If Viagra isn't your bag, maybe damiana leaf is. The Mexican-grown herb's one of many supposed aphrodisiac herbs available at Chakra 4, a shop chock-full of bulk herbs for just about any ailment. Patrons can pick from hundreds of herbs, including astragalus root (supposedly an immune booster), lycii berries (an alleged anti-inflammatory), chrysanthemum flowers (for tasty teas), and deer-antler powder (for God-knows-what). And if you don't know what herbs you need, the staff at Chakra 4 is well versed in New Age medicinal brews and tinctures and will be more than happy to help out. The store also includes a variety of mushrooms, dried berries, and ready-made tinctures and teas.

There are just a few tasting grounds for serious gourmets in the Valley, and we've discovered a new hot spot. Cucina Olive Oils does just two things but does them with panache: gourmet olive oils and vinegars. Huge vats line this quaint, Tuscan-themed boutique, and there are tiny, plastic shot glasses for tastes. How about a Meyer lemon olive oil blended with a fruity black currant balsamic for a fresh summertime vinaigrette? Owner Chrissy Guglielmo encourages customers not only to sample the vast international selection but to combine flavors for the full experience. Cucina also offers regular cooking classes and demos for a small fee. Learn how to make a strawberry balsamic chocolate truffle and take home the tangy main ingredient.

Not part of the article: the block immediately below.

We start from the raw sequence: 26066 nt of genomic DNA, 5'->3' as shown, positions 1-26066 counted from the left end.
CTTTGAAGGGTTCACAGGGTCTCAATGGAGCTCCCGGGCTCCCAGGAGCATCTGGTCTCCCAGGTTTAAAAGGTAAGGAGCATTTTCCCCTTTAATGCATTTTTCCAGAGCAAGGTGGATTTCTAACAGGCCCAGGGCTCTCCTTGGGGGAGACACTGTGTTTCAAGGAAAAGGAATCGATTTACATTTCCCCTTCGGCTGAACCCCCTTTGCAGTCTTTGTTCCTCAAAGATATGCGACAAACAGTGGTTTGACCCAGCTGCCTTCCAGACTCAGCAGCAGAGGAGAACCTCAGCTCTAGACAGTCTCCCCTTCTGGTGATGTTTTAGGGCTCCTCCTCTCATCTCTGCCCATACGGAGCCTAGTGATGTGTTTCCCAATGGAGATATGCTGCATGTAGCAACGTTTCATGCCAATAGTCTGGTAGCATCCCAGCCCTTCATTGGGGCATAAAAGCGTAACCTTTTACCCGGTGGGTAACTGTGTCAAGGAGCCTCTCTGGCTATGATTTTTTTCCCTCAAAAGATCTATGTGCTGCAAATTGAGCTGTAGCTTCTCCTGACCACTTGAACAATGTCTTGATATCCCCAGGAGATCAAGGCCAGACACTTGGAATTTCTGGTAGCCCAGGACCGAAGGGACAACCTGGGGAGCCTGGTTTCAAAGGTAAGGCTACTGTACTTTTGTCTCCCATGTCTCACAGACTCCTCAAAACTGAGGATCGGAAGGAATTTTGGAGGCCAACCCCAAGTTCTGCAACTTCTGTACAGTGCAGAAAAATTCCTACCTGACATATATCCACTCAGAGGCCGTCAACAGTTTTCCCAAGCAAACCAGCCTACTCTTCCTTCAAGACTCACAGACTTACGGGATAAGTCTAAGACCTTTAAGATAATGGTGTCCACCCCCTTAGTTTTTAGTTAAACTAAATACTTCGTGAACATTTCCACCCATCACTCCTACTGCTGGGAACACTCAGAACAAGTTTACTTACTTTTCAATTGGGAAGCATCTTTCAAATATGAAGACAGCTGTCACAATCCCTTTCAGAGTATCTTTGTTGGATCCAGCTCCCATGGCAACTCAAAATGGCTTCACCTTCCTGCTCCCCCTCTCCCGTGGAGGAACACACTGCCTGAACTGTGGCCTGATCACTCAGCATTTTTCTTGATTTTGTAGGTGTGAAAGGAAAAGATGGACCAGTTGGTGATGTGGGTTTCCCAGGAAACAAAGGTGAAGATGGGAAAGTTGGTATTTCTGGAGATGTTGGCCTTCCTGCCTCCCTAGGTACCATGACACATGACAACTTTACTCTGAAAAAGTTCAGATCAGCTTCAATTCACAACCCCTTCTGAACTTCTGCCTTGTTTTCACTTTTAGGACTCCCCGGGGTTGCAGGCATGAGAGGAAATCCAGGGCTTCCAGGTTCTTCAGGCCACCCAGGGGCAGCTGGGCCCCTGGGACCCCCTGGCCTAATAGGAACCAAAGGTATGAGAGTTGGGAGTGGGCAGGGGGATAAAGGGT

Not only does this indie serve some of the best-brewed pick-me-ups in the Valley, but it also offers its bomb-diggity coffee beans for sale. Some of our faves include the fancy-pants Black Market Espresso, with its hint of grapefruit (sounds yucky, but it's fantastic), and roasts from Brazil and Guatemala. The shop, housed in a warehouse-like space, also sells goodies for the home brewer, such as straightforward French press coffee makers to more elaborate espresso machines.

Evie Carpenter